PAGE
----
I originally had the name of WebLounge, but the domain had already been taken. I tried emailing the registered owner who wasn't using the domain, but they refused to sell. I then went through what must have been 50 name ideas, all of which were taken (and often unused), even the most obscure of words! I finally settled on using something with a number, so I decided on Line45, searched for the domain - it was taken! At least with this name idea I had another 98 number options to go for, so I opted for the number 25, giving Line25.

I thought I was on to a winner - I'd eventually found a name that was available! I registered the domain then headed over to Twitter to setup the Line25 account.... @line25 - Unavailable :-( By this time I was tearing out my hair so I settled for the slightly longer http://twitter.com/line25blog. What a nightmare!

The idea behind this name is quite simple, I picked out a word that had relations to the web design topic, in this case it links back to line numbers we work with when coding, and the number being one that flowed easily off the tongue. I then decided to hide a free icon pack on line 25 of the holding page coding as a bit of a novelty for anyone checking out the source.

Chris has sent you the following item:

Line25

Whoah, what an answer. I had the same problems with my name. It really sucks that all "good names" are already taken or registered but aren't used. Luckily that you found a good one, since "Line25" really sounds good, is hard to misspell and just rolls over your tongue.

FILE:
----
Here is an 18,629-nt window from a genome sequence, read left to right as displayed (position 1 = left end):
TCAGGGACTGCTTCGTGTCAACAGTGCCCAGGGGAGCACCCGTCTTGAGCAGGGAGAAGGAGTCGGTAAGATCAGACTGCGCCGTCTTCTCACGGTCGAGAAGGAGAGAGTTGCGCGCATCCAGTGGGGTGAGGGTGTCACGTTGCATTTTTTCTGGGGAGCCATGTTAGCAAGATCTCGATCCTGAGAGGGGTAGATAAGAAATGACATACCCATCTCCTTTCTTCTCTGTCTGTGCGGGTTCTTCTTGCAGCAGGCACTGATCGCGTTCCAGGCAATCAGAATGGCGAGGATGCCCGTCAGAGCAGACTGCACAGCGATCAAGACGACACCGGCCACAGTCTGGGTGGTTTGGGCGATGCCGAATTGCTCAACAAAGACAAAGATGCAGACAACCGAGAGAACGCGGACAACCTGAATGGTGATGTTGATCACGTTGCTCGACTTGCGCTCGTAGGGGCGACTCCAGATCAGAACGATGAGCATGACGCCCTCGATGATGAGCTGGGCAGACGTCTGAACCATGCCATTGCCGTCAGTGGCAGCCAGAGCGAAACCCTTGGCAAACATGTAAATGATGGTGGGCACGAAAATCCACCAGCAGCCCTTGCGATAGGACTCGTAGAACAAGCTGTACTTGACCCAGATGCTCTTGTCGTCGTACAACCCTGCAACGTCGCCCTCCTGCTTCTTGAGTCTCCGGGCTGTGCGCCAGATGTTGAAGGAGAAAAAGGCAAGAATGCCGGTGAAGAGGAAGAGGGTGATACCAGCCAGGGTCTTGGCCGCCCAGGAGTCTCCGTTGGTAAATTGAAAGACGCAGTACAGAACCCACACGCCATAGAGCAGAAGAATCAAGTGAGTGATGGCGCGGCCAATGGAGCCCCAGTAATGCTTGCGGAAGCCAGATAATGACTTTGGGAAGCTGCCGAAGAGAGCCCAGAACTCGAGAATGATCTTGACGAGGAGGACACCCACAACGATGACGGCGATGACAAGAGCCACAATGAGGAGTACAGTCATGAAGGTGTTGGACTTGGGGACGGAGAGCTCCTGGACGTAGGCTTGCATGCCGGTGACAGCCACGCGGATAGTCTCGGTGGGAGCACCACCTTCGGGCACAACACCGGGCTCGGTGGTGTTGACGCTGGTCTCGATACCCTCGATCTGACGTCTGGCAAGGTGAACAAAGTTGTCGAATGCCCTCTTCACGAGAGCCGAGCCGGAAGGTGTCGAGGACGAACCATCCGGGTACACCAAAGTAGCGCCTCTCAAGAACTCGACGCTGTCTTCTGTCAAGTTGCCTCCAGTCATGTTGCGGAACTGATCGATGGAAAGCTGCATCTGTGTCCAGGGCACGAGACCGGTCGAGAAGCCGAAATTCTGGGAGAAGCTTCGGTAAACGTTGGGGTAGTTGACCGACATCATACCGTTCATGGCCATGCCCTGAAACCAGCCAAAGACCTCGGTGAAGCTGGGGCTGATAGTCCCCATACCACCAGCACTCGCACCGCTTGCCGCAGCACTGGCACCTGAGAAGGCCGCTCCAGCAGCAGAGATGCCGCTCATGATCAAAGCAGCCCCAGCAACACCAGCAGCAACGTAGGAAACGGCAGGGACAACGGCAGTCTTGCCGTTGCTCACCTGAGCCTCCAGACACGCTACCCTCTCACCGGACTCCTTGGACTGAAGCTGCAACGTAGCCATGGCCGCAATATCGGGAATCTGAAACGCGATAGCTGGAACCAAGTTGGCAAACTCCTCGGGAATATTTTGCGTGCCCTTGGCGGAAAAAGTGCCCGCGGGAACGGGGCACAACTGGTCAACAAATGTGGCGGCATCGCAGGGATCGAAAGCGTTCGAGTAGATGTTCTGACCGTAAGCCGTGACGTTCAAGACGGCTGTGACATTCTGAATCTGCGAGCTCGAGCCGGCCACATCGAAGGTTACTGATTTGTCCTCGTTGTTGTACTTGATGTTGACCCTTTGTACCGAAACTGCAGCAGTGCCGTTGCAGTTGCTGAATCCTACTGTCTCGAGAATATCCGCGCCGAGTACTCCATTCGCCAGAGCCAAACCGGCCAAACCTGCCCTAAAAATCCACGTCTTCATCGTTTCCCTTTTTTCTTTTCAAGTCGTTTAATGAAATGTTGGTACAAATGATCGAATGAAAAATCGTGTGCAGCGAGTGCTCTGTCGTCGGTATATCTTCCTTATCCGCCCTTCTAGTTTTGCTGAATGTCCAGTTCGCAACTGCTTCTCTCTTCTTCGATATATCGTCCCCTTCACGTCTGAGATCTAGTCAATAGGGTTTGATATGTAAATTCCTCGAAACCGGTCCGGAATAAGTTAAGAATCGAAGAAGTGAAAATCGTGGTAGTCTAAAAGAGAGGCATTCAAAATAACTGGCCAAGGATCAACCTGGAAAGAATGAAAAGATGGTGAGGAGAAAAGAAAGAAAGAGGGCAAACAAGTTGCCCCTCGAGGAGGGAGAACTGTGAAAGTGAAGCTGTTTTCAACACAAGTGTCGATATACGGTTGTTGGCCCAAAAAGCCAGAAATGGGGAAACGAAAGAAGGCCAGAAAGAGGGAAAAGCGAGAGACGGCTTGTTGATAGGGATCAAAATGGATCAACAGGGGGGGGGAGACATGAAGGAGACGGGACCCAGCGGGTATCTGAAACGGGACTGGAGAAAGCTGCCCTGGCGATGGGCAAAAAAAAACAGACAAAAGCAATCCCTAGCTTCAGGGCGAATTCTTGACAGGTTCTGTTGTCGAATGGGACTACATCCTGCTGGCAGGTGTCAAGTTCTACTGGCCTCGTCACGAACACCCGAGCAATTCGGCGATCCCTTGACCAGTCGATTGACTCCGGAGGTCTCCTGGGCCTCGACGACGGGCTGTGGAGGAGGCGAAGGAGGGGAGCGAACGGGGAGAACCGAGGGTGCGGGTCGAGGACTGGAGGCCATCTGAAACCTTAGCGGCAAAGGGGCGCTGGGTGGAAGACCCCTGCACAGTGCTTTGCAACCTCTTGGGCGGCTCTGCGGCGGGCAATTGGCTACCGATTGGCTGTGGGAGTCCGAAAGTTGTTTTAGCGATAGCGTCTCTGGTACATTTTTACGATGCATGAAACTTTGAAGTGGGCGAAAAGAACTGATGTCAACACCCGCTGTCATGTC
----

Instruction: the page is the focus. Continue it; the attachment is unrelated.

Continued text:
I also asked this question to Janko, but what do you think is the most underrated webdesign/webdevelopment technique out there? The obvious following question, would be: which one is the most overrated?


A technique I love to use when designing web layouts is adding very subtle gradients to page elements. So subtle that it's hardly noticeable, but when compared to the same element when just filled with a flat colour the difference is amazing.

The illusion is gives is the cast of light over a surface, which helps add depth to the design.

Chris has sent you the following item:

Livespeakr

And what about the most "overrated" webdesign/webdevelopment technique out there? Maybe you think that there's some stuff that's used too much out there that's pretty old and ugly, or something that you didn't like in the first place.


The whole Web2.0 "style" of reflections and glossy highlights looks a little old now I think. Although some of the core techniques, such as the gradient mentioned above still work well if used subtly.